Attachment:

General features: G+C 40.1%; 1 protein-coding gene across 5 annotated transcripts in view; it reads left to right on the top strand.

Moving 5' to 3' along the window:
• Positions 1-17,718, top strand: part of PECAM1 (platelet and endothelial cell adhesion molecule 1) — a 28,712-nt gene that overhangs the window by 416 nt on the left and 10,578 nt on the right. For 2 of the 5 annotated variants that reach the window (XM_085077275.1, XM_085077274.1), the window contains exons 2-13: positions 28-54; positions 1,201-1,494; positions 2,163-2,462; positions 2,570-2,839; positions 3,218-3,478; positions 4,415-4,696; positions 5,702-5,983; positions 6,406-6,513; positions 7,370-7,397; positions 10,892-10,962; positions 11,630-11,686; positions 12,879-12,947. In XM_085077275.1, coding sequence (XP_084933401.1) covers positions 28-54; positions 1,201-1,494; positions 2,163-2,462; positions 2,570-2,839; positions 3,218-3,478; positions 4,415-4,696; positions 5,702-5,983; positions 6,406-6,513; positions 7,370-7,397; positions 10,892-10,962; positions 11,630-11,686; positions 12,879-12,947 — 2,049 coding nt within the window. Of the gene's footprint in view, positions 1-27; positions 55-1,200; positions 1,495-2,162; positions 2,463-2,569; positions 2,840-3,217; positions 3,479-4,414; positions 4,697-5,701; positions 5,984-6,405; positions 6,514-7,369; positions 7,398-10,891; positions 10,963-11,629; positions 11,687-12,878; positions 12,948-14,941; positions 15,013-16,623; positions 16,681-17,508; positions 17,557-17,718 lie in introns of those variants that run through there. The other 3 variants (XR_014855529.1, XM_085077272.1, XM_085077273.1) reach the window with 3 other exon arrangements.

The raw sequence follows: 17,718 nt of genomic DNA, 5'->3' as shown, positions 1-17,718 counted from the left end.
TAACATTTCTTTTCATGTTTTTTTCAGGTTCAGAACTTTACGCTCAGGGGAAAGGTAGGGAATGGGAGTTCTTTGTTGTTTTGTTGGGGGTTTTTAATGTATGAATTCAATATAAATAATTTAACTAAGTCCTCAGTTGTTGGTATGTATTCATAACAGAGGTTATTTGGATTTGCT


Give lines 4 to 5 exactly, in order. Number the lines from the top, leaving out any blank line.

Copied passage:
The raw sequence follows: 17,718 nt of genomic DNA, 5'->3' as shown, positions 1-17,718 counted from the left end.
TAACATTTCTTTTCATGTTTTTTTCAGGTTCAGAACTTTACGCTCAGGGGAAAGGTAGGGAATGGGAGTTCTTTGTTGTTTTGTTGGGGGTTTTTAATGTATGAATTCAATATAAATAATTTAACTAAGTCCTCAGTTGTTGGTATGTATTCATAACAGAGGTTATTTGGATTTGCT